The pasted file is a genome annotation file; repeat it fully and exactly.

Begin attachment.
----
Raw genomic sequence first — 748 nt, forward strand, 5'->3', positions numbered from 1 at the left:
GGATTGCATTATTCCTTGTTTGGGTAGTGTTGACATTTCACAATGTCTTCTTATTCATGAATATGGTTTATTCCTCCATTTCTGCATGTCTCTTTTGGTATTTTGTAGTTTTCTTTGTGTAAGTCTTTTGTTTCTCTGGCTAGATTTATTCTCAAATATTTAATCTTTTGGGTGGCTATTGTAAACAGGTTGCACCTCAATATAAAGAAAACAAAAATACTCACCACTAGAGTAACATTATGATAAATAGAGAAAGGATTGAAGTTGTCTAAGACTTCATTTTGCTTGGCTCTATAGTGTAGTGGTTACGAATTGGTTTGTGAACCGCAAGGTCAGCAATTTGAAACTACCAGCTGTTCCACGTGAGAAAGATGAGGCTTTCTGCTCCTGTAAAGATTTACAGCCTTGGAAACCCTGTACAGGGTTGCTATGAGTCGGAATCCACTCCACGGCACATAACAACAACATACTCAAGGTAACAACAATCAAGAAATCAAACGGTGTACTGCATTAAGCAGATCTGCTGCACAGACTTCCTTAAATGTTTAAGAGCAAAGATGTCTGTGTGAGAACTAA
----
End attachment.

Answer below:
Raw genomic sequence first — 748 nt, forward strand, 5'->3', positions numbered from 1 at the left:
GGATTGCATTATTCCTTGTTTGGGTAGTGTTGACATTTCACAATGTCTTCTTATTCATGAATATGGTTTATTCCTCCATTTCTGCATGTCTCTTTTGGTATTTTGTAGTTTTCTTTGTGTAAGTCTTTTGTTTCTCTGGCTAGATTTATTCTCAAATATTTAATCTTTTGGGTGGCTATTGTAAACAGGTTGCACCTCAATATAAAGAAAACAAAAATACTCACCACTAGAGTAACATTATGATAAATAGAGAAAGGATTGAAGTTGTCTAAGACTTCATTTTGCTTGGCTCTATAGTGTAGTGGTTACGAATTGGTTTGTGAACCGCAAGGTCAGCAATTTGAAACTACCAGCTGTTCCACGTGAGAAAGATGAGGCTTTCTGCTCCTGTAAAGATTTACAGCCTTGGAAACCCTGTACAGGGTTGCTATGAGTCGGAATCCACTCCACGGCACATAACAACAACATACTCAAGGTAACAACAATCAAGAAATCAAACGGTGTACTGCATTAAGCAGATCTGCTGCACAGACTTCCTTAAATGTTTAAGAGCAAAGATGTCTGTGTGAGAACTAA